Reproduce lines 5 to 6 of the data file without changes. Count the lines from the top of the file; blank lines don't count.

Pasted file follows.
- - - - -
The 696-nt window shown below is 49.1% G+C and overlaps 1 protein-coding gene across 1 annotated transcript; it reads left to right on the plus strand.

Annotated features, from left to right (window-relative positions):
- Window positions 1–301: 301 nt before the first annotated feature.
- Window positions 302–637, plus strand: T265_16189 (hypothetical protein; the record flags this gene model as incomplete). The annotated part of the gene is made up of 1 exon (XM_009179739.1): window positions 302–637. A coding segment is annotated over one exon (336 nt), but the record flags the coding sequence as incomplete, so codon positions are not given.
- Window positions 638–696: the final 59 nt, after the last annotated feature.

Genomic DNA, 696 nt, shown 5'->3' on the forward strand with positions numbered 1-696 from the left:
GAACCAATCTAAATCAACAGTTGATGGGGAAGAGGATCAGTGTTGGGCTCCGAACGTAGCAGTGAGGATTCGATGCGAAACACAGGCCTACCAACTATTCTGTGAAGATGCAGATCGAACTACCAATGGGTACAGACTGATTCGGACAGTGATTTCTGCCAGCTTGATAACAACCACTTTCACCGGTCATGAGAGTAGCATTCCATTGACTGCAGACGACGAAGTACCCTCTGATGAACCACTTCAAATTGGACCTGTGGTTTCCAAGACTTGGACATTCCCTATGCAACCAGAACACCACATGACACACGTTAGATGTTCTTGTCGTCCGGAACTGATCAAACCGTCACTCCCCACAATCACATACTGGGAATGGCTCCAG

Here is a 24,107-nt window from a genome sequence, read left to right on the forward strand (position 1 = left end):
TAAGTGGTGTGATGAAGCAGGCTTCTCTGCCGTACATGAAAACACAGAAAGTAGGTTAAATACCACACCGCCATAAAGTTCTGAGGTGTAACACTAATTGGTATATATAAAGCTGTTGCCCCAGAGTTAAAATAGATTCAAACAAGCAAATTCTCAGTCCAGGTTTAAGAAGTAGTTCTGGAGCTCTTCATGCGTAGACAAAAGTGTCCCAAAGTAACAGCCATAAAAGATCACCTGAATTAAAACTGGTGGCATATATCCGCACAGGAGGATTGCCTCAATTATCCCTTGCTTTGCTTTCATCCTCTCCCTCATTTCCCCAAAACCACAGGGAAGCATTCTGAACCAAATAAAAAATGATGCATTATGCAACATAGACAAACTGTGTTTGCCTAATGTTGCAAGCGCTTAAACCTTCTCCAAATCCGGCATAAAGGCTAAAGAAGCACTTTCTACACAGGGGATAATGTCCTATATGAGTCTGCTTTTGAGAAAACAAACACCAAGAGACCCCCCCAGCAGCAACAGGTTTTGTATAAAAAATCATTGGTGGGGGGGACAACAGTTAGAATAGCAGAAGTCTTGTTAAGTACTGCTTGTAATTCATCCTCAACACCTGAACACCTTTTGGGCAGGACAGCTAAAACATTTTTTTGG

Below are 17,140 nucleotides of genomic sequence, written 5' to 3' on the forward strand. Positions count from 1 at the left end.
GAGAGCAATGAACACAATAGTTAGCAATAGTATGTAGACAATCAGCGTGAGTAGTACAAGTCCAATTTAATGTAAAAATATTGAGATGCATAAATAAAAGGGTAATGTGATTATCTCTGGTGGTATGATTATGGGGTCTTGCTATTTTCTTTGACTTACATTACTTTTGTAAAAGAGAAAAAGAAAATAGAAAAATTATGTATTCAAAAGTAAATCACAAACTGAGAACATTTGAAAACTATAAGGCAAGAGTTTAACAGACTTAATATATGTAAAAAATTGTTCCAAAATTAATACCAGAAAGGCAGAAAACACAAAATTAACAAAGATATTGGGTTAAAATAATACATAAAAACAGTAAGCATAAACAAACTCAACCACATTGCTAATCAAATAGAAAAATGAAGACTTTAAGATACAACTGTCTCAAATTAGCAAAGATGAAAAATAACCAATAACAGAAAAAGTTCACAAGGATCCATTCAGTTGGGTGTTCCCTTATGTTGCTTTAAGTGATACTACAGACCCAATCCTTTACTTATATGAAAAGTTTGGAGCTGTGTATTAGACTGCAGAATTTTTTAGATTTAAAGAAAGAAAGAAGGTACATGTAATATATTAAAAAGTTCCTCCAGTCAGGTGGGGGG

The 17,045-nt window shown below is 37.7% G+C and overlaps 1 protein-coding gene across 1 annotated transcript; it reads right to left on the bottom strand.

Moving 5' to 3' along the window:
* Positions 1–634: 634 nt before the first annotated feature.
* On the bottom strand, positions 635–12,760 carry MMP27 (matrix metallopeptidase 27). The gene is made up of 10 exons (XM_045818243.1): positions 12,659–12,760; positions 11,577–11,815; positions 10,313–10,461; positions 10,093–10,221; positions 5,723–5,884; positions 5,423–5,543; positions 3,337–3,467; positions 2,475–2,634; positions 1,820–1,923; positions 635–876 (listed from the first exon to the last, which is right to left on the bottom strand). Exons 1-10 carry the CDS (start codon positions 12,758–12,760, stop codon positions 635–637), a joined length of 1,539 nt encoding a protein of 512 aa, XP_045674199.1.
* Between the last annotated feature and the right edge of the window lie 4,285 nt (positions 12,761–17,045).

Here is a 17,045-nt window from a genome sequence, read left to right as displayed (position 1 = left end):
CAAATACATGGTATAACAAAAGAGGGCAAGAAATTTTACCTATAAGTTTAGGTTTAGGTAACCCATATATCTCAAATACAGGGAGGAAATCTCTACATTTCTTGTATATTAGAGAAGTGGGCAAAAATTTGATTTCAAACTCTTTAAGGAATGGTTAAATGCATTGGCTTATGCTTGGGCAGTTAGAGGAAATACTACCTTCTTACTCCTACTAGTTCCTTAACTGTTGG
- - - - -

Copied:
- Window positions 638–696: the final 59 nt, after the last annotated feature.

Genomic DNA, 696 nt, shown 5'->3' on the forward strand with positions numbered 1-696 from the left: